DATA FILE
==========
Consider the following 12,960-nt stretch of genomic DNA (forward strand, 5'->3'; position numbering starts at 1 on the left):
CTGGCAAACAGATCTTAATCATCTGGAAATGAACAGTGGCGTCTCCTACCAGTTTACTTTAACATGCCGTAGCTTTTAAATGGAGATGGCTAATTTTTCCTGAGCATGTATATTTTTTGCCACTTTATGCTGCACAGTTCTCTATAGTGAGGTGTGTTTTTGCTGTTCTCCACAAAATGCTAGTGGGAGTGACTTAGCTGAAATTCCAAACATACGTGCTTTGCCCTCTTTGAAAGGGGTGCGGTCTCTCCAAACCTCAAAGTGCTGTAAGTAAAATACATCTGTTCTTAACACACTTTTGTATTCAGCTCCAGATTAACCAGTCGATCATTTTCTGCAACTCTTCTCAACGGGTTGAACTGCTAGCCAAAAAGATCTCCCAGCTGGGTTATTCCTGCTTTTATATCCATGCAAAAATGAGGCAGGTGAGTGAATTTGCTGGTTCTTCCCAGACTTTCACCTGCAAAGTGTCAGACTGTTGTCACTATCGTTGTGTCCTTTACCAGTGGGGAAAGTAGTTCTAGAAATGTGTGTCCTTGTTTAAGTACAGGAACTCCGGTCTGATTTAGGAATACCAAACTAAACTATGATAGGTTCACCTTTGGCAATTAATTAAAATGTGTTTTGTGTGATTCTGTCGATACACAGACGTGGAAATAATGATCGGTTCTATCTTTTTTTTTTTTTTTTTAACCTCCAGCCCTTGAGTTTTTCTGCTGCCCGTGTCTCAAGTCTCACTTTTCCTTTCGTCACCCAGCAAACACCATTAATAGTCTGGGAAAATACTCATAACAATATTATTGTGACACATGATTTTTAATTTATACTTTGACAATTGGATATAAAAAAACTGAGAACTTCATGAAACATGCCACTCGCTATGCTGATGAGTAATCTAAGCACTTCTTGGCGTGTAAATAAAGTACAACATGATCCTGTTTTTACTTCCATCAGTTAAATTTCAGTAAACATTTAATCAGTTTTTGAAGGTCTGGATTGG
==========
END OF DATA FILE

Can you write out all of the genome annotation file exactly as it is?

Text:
Consider the following 12,960-nt stretch of genomic DNA (forward strand, 5'->3'; position numbering starts at 1 on the left):
CTGGCAAACAGATCTTAATCATCTGGAAATGAACAGTGGCGTCTCCTACCAGTTTACTTTAACATGCCGTAGCTTTTAAATGGAGATGGCTAATTTTTCCTGAGCATGTATATTTTTTGCCACTTTATGCTGCACAGTTCTCTATAGTGAGGTGTGTTTTTGCTGTTCTCCACAAAATGCTAGTGGGAGTGACTTAGCTGAAATTCCAAACATACGTGCTTTGCCCTCTTTGAAAGGGGTGCGGTCTCTCCAAACCTCAAAGTGCTGTAAGTAAAATACATCTGTTCTTAACACACTTTTGTATTCAGCTCCAGATTAACCAGTCGATCATTTTCTGCAACTCTTCTCAACGGGTTGAACTGCTAGCCAAAAAGATCTCCCAGCTGGGTTATTCCTGCTTTTATATCCATGCAAAAATGAGGCAGGTGAGTGAATTTGCTGGTTCTTCCCAGACTTTCACCTGCAAAGTGTCAGACTGTTGTCACTATCGTTGTGTCCTTTACCAGTGGGGAAAGTAGTTCTAGAAATGTGTGTCCTTGTTTAAGTACAGGAACTCCGGTCTGATTTAGGAATACCAAACTAAACTATGATAGGTTCACCTTTGGCAATTAATTAAAATGTGTTTTGTGTGATTCTGTCGATACACAGACGTGGAAATAATGATCGGTTCTATCTTTTTTTTTTTTTTTTTAACCTCCAGCCCTTGAGTTTTTCTGCTGCCCGTGTCTCAAGTCTCACTTTTCCTTTCGTCACCCAGCAAACACCATTAATAGTCTGGGAAAATACTCATAACAATATTATTGTGACACATGATTTTTAATTTATACTTTGACAATTGGATATAAAAAAACTGAGAACTTCATGAAACATGCCACTCGCTATGCTGATGAGTAATCTAAGCACTTCTTGGCGTGTAAATAAAGTACAACATGATCCTGTTTTTACTTCCATCAGTTAAATTTCAGTAAACATTTAATCAGTTTTTGAAGGTCTGGATTGG